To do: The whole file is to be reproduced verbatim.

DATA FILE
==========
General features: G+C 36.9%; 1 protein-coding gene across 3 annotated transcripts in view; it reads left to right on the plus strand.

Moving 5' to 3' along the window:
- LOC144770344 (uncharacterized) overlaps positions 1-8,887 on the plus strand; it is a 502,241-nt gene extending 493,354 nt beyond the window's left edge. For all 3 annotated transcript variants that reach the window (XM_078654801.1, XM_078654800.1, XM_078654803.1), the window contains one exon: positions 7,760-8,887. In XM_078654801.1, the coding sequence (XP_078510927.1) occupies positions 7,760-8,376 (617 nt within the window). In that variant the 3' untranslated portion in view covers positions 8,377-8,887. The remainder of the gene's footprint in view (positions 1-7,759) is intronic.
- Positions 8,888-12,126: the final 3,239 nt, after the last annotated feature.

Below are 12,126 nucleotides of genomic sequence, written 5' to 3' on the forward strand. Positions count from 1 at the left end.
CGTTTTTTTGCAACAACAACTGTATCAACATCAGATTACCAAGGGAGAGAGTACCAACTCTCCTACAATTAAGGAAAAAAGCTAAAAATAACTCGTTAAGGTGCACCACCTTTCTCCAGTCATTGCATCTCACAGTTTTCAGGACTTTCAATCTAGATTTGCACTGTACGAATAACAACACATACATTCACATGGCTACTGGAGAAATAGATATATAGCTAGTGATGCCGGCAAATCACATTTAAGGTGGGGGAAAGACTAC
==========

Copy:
General features: G+C 36.9%; 1 protein-coding gene across 3 annotated transcripts in view; it reads left to right on the plus strand.

Moving 5' to 3' along the window:
- LOC144770344 (uncharacterized) overlaps positions 1-8,887 on the plus strand; it is a 502,241-nt gene extending 493,354 nt beyond the window's left edge. For all 3 annotated transcript variants that reach the window (XM_078654801.1, XM_078654800.1, XM_078654803.1), the window contains one exon: positions 7,760-8,887. In XM_078654801.1, the coding sequence (XP_078510927.1) occupies positions 7,760-8,376 (617 nt within the window). In that variant the 3' untranslated portion in view covers positions 8,377-8,887. The remainder of the gene's footprint in view (positions 1-7,759) is intronic.
- Positions 8,888-12,126: the final 3,239 nt, after the last annotated feature.

Below are 12,126 nucleotides of genomic sequence, written 5' to 3' on the forward strand. Positions count from 1 at the left end.
CGTTTTTTTGCAACAACAACTGTATCAACATCAGATTACCAAGGGAGAGAGTACCAACTCTCCTACAATTAAGGAAAAAAGCTAAAAATAACTCGTTAAGGTGCACCACCTTTCTCCAGTCATTGCATCTCACAGTTTTCAGGACTTTCAATCTAGATTTGCACTGTACGAATAACAACACATACATTCACATGGCTACTGGAGAAATAGATATATAGCTAGTGATGCCGGCAAATCACATTTAAGGTGGGGGAAAGACTAC